November 27, 2014
   
Add to Google
Nice Guys Don't Finish Last; They Get Married
email a friend print


How you interpret your stress can influence how you perform on tests. More >

Follow us on Twitter. Become a fan on Facebook. Receive updates via E-mail and SMS:







Would you like to ask our staff a question? >
Join the discussion and leave a comment on this article >


Nice Guys Don't Finish Last; They Get Married

 

Leo Durocher once said that nice guys finish last. While that may be true in baseball, in real life the nicer men tend to get married.

Lying, aggression and criminal behavior are less common in married men than in single men. No one has really been sure whether this happens because of the marriage or whether married men were nicer to begin with.

A study from Michigan State University hints that both are true.

When looking specifically at the identical twins in the study, the married twin engaged in less antisocial behavior after his marriage than the unmarried twin did at that same age. This suggests that marriage itself lowers antisocial behavior.

The study looked at 289 pairs of male twins, over half of whom were identical twins. The twins were followed from age 17 to age 29. None were married at age 17, while 59% were married at age 29. Their personality was assessed for antisocial personality disorder, using standard psychiatric definitions, at age 17, 20, 24 and 29.

The men who eventually married showed fewer antisocial tendencies than those destined to be single, even at the ages of 17 and 20. This suggests that men with more antisocial tendencies are less likely to marry. At age 29, the unmarried men were classed as having 1.3 antisocial behaviors while married men had only 0.8.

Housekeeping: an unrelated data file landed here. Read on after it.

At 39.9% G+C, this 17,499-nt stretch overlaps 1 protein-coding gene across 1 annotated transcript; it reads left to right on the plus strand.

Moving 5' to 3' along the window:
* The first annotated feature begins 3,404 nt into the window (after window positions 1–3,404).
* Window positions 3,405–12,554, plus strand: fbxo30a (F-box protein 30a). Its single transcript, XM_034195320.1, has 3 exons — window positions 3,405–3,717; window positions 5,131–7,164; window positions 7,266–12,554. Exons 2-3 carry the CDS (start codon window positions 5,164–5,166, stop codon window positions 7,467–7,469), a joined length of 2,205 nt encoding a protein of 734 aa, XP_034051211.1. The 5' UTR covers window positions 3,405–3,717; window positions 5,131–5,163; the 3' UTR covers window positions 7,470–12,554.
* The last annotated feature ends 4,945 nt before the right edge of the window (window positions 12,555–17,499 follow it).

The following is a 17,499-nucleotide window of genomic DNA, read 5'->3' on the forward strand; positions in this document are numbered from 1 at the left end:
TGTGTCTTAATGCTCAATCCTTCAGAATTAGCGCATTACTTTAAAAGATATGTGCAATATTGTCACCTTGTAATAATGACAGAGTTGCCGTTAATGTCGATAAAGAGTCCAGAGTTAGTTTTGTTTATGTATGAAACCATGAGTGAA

Identical twins have identical genes and, being siblings, were usually raised in the same environment. Because of this, they tend to have the same types of antisocial tendencies. When looking specifically at the identical twins in the study, the married twin engaged in less antisocial behavior after his marriage than the unmarried twin did at that same age. This suggests that marriage itself lowers antisocial behavior.

The married men in the study were already nice before they got married and they became even nicer after the marriage.

This suggests that unmarried men with antisocial tendencies will have to clean up their act a bit if they ever want to get married. Of course, it may only mean that they'll have to work a lot harder to find that special someone. Henry VIII, a man of decidedly antisocial behavior, had six wives.

An article detailing the study was published in the December 2010 issue of Archives of General Psychiatry.

December 19, 2010






 


 
Add Comment
NOTE: We regret that we cannot answer personal medical questions.

Name


Comment

Characters remaining:



Readers Comments
No comments have been made











This website is certified by Health On the Net Foundation. Click to verify. This site complies with the HONcode standard for trustworthy health information:
verify here.





The Doctor Will See You Now   |   LEGAL RESTRICTIONS AND TERMS OF USE OF THIS SITE. USE OF THIS SITE IS YOUR AGREEMENT TO THESE TERMS.
Copyright 2014 interMDnet Corporation. All rights reserved.
About Us | Privacy Policy | Disclaimer | System Requirements